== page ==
Green Marketing Not Over, Just Misdirected

May 19th, 2011 by Carolyn Parrs , Mind Over Markets

Joel Makower of GreenBiz.com just declared that green marking is dead, or in his words, “Green Marketing is Over.”  To quote Mark Twain, “The rumors of my death have been greatly exaggerated.”  I think the same can be said of green marketing.

Here at Mind Over Markets, we’ve been saying for years that green marketing messages have not been communicated correctly and effectively right from the start.

The first task of green marketing, like all other marketing, should be an analysis of benefits. First to the consumer, and then to the planet. Too many opted for the latter, save the planet, as though you could with your cleaners and your pizzas. That never made any sense to me and it never will.

When Nissan Leaf used a polar bear hugging a man in their commercial instead of laying out the many advantages of EV’s to me and my life, when they don’t position their vehicles as personal benefit producers, when they don’t tell me what’s in it for me, then yes, green marketing is over.

When organic food isn’t positioned as better for your health, better tasting, fresher, more local and ultimately more enjoyable, no wonder it’s hard to justify the higher costs. The success of Whole Foods is probably based more on their gourmetness than on their greenness. They have the recipe right and continue to succeed.

The last time I saw a green marketing obituary it was centered on the failure of Organic Ragu Sauce. As though any organicite or foodie was going to buy Organic Ragu or Organic Heinz Ketchup.  That wasn’t a failure of green, but a failure of logic. When the largest manufacturers of caustic and corrosive cleaning solutions suddenly turns green, its no wonder that consumers scratch their heads and wonder if it’s real or just a mask.

When Kimberly Clark tells us they they’ve done “green right” instead of telling us that recycled paper is a better, saner way to make napkins and toilet paper than destroying old growth forests, no wonder we yawn and walk away.

To my mind, it’s not the failure of green marketing, but the failure of green marketers to have thought it out long enough and strategically enough to hire true green marketers and visionaries who actually understand not just the heart of green consumers, but the minds of the greater population.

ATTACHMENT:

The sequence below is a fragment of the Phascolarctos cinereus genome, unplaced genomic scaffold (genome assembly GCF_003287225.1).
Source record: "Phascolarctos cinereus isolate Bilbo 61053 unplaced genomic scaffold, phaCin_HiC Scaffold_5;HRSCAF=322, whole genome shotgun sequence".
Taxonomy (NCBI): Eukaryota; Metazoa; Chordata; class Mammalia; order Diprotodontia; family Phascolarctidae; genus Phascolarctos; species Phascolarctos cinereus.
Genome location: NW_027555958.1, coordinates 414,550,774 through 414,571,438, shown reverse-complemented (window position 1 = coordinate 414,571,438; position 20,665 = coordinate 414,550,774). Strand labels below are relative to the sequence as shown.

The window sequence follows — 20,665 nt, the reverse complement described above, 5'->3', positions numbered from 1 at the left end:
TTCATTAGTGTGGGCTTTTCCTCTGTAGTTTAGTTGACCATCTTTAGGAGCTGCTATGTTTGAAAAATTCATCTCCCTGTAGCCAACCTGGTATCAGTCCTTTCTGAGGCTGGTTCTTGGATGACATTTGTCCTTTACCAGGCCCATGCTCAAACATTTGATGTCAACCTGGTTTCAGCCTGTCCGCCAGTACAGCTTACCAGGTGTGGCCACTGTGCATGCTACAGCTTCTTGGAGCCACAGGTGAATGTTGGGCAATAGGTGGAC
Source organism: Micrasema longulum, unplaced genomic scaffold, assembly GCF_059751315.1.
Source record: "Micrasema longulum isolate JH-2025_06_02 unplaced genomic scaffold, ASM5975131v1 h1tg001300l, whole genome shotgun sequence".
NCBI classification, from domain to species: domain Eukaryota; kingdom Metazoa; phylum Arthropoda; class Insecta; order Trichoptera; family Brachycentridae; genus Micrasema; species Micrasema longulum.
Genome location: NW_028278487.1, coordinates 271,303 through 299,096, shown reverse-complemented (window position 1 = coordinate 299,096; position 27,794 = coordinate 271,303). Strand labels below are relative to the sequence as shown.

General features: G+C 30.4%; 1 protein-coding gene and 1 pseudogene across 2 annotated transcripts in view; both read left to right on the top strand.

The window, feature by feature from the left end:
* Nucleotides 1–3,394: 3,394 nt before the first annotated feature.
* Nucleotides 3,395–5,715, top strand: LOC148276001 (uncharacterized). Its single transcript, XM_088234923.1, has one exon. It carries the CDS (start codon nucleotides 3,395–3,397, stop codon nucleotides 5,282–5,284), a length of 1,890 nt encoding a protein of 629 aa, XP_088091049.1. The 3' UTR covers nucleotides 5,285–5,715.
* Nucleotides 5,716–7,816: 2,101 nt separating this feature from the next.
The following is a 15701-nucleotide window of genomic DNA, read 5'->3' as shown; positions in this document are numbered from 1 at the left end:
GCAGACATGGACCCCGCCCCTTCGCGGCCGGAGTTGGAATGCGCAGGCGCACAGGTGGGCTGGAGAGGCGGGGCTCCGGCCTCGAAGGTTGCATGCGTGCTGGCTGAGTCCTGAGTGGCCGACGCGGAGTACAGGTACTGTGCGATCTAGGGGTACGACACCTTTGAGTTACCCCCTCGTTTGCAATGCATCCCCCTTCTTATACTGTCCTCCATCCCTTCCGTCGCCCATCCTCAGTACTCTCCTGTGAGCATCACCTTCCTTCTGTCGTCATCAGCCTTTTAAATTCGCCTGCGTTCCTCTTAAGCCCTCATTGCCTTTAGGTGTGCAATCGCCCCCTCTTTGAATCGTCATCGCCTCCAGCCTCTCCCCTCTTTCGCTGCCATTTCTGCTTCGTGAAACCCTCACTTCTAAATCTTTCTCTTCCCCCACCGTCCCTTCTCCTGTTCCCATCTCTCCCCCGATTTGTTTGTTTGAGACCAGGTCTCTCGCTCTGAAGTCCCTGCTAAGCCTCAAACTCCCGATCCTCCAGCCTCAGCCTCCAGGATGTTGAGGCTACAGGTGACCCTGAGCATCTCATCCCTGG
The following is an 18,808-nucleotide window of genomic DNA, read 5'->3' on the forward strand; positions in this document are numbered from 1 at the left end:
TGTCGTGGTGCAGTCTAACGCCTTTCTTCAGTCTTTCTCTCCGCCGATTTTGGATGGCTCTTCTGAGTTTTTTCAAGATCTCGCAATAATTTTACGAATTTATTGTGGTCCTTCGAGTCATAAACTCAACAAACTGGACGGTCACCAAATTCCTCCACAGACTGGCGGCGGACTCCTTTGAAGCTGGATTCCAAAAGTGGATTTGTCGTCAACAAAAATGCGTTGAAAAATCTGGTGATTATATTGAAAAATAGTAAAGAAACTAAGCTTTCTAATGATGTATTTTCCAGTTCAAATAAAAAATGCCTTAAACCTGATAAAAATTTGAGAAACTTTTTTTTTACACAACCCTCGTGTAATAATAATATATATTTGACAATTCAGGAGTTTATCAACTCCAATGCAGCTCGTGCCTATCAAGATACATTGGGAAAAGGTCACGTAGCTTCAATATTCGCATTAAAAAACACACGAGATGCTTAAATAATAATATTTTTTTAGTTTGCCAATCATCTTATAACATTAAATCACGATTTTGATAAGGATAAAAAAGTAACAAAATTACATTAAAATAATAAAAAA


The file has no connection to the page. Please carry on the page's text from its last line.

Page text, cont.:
Instead they wheeled out Kermit the Frog and melting icebergs. They should have been selling their products to me instead of making my purchases seem like a cause, charity, public service or a sacrifice that I have to make. By the way, you can’t actually save the planet all by yourself.

Talk about naive. At a time when people aren’t sure they can save themselves, much less the planet, is it any wonder that kind of thinking or marketing is on the endangered species list?

What’s saddest of all is that all the so called “green experts” failed in their expertness when they didn’t alert marketers that they were on thin ice right from the beginning. When they didn’t understand the balance of message, the need for benefits, and the need to tell consumers that they were not only doing what was right, but what was smart.

It really is a shame that the lemmings will watch the green hearse go by and help drive green even further off the cliff. That others will continue to not only sell, but tell things wrong and then lament the passing of one of the most significant opportunities to actually make things better for all of us.

– Irv Weinberg

Read what Jacqui Ottman says in her post “Green is Alive and Kicking”.

9 Responses to “Green Marketing Not Over, Just Misdirected”

  1. melissa lee Says:

    You know this may be strange but I never really have cared about anything being green or sustainable… I have always by accident lived like the Europeans and I just buy based on the quality and story behind the items i love… If I loved the look and felt the person behind the product I would buy it…

    xxoo
    melissa 

  2. Carolyn Parrs & Irv Weinberg Says:

    Love that Melissa. That’s the way it should be.

  3. unibet Says:

    I think the environment would love to have this style of marketing on the table of every business and strategic planner for a corporation.. thank you for sharing this one and assuring that it is still very much alive…

  4. jeannine Says:

    Happy to have found this blog via linked in, interesting angle on green marketing, one would imagine that making saving the planet your reason for being, living, buying green would be enough, but i guess in todays world world we are actually quite spiritually disconnected from our planet and peoples relationship with marketing over the years is a more personal,selfish one.

  5. Carolyn Parrs & Irv Weinberg Says:

    Thank you. We agree!

  6. Carolyn Parrs & Irv Weinberg Says:

    We couldn’t agree with you more Jeannine.

  7. Fire the Choir: Why Green Marketing Hasn't Worked and What To Do About It | Green Marketing Blog Says:

    [...] that said Green Marketing is dead. To me, that was good news. We certainly do not need another man-hugging-polar bear commercial cut loose on the airwaves. I guess marketers figured out no one buys an electric car to save [...]

  8. 3 Steps to Smarten Up Your Green Marketing | Environmental News Bits Says:

    [...] that said green marketing is dead. To me, that was good news. We certainly do not need another man-hugging-polar bear commercial cut loose on the airwaves. I guess marketers figured out no one buys an electric car to save [...]

  9. Fire the Choir: Why Green Marketing Hasn’t Worked and What To Do About It (Part 1) | Writing to Make a Difference Says:

    [...] that said Green Marketing is dead. To me, that was good news. We certainly do not need another man-hugging-polar bear commercial cut loose on the airwaves. I guess marketers figured out no one buys an electric car to save [...]

Leave a Reply